School Garden

BY Jennifer Rogers

Stony Brook Elementary

Project Description

I am the new Science teacher at Stony Brook and would like to continue the school garden established last year with the help of one of your generous grants. The Wellness Initiative at our school strives to encourage students to bring in healthy snacks/lunches as well as encourages classroom celebrations to include fresh fruit and veggies. Over the past several years I have noticed a distinct change in the choices children make, especially during class parties when the decision really is theirs to make. More often than not they are choosing the healthy options over the sugary alternatives. Of course they still enjoy Birthday Cupcakes and cookies but they are not the only option and in many cases not the most popular one. Having a garden that the students participate in every facet of is vital to continuing this trend towards healthier choices. In some cases the school garden is the first opportunity some children have to actually see what a real carrot looks like from seed to plant. I can’t tell you how many are surprised at the size because the carrots they are exposed to are mini and come in a bag. The students are truly invested in the planting, watering, feeding and harvesting. After every visit we deliver the fruits of their labor directly to Mrs. Drown, our cook. She incorporates our carrots, tomatoes, onions, peppers, potatoes and numerous herbs into the lunches she prepares for them. The look on their faces when they sit down to eat and realize that something they grew is not only nourishing them, but it tastes good too, is truly a gift!

How will the project be evaluated (e.g. how will you gauge its success)

The success of this project is the ability to provide a true garden to table experience for many students who would not otherwise be given that opportunity. Children should be aware of where their food is coming from and how fulfilling it can be to care for and then enjoy fresh produce. It is the hope that instilling this lesson early on will be the foundation for a lifetime of healthier choices and habits.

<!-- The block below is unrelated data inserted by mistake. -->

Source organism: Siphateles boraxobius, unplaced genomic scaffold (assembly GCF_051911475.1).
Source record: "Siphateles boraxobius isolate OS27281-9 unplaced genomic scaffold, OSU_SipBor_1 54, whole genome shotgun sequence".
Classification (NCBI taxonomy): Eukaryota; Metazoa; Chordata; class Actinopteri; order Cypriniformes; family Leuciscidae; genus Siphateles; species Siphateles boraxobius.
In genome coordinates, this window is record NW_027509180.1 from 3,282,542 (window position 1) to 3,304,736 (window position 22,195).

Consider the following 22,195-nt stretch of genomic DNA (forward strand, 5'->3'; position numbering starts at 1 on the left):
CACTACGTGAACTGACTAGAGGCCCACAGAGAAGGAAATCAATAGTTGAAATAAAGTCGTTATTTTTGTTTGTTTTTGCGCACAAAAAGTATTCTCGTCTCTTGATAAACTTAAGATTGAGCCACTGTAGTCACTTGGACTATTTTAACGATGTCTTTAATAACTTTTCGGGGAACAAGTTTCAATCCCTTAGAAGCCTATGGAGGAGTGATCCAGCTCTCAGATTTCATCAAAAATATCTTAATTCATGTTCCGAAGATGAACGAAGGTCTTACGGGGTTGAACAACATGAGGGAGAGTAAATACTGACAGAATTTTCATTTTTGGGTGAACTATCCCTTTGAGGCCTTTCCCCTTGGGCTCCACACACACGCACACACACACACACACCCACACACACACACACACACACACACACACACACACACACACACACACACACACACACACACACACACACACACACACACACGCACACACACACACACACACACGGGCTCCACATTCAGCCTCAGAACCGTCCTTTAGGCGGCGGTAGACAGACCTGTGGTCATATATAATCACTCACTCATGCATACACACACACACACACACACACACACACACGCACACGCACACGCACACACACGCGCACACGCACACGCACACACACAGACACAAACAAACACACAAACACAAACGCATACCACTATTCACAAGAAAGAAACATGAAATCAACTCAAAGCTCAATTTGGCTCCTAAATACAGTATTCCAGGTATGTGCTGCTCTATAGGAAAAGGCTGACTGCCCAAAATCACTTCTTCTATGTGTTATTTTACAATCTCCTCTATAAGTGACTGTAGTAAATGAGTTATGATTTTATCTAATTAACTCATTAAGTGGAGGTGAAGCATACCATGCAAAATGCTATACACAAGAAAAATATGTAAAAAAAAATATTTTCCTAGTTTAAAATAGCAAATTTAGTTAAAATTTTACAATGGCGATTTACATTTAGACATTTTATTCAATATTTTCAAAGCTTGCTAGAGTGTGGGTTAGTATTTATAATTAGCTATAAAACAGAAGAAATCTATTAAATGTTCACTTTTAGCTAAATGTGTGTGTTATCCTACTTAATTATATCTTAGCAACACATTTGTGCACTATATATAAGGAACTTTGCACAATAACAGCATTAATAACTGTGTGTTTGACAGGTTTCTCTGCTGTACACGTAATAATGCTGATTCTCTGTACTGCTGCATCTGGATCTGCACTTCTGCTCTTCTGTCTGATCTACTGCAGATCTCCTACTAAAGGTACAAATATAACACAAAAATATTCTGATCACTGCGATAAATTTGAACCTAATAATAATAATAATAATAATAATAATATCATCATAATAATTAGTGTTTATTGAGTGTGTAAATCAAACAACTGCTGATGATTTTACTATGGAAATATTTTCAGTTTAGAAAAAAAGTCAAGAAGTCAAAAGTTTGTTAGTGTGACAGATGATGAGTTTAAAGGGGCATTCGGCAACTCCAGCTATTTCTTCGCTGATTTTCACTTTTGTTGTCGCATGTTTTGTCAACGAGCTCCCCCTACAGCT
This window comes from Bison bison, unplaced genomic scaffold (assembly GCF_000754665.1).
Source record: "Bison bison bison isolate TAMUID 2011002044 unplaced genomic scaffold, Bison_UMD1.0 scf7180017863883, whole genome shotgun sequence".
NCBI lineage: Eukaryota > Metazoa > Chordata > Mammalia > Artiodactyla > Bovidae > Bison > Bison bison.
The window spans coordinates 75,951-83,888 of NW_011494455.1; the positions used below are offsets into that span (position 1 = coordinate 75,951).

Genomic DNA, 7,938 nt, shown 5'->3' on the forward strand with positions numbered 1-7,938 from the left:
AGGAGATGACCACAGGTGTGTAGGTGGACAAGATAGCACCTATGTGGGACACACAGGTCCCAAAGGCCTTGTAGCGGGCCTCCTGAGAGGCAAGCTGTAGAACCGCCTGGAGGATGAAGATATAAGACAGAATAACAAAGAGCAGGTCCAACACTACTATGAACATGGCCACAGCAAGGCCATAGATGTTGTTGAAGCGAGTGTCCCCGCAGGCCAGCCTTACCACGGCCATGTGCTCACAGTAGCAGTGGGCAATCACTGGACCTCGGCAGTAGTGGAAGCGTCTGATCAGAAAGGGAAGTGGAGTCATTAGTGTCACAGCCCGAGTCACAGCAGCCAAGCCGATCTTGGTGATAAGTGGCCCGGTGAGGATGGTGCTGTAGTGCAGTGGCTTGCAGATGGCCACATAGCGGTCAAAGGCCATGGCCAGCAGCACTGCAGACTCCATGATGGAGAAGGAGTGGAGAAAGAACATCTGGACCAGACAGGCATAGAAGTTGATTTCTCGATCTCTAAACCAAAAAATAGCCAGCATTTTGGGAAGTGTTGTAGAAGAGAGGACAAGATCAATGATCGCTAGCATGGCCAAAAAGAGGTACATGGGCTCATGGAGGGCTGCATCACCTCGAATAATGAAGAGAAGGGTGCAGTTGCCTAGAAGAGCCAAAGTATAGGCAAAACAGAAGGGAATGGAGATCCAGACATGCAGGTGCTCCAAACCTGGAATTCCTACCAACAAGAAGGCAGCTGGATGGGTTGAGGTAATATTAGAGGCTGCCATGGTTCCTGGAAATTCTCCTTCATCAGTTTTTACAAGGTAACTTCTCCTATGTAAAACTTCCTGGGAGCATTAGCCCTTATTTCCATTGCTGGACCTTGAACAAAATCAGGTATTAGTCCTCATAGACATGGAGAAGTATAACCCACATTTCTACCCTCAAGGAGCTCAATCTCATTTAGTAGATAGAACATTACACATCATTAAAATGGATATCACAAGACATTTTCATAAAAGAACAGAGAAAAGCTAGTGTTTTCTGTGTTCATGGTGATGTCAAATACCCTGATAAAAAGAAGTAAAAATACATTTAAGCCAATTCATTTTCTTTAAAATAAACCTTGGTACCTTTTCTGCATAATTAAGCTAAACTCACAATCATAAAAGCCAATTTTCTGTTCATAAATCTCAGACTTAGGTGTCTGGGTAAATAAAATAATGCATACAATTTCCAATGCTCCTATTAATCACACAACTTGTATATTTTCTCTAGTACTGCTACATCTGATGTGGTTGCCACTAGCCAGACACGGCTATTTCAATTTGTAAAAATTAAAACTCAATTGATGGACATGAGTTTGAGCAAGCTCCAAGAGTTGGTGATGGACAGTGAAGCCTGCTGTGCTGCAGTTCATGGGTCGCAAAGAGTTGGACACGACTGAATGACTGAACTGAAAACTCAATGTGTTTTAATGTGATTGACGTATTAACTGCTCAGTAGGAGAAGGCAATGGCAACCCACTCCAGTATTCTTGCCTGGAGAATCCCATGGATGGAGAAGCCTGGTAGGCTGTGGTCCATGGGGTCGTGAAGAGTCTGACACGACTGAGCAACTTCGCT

Benefit to the students and the school

Massachusetts is in the process of formally adopting the Next Generation Science Standards.  Science is once again becoming an important part of young children’s curriculum and in the elementary years learning about the structures and processes of plants is an integral standard.  What better way to learn this than by seeing the growth process from seed to plant and back to seed.  Anytime we have the opportunity to make the learning process hands on for young children we are giving them an invaluable gift! The school also benefits from the harvest and being able to utilize all this fresh produce in our lunches for students and staff.  It is my hope this year to generate more family involvement by giving them the opportunity to share in the care taking during the summer months and in return they too can share in the harvest by bringing fresh vegetables/herbs home to enjoy.

Timeline of Project (when will you do the project, if applicable)

The project will kickoff in early spring and continue throughout the summer into early fall.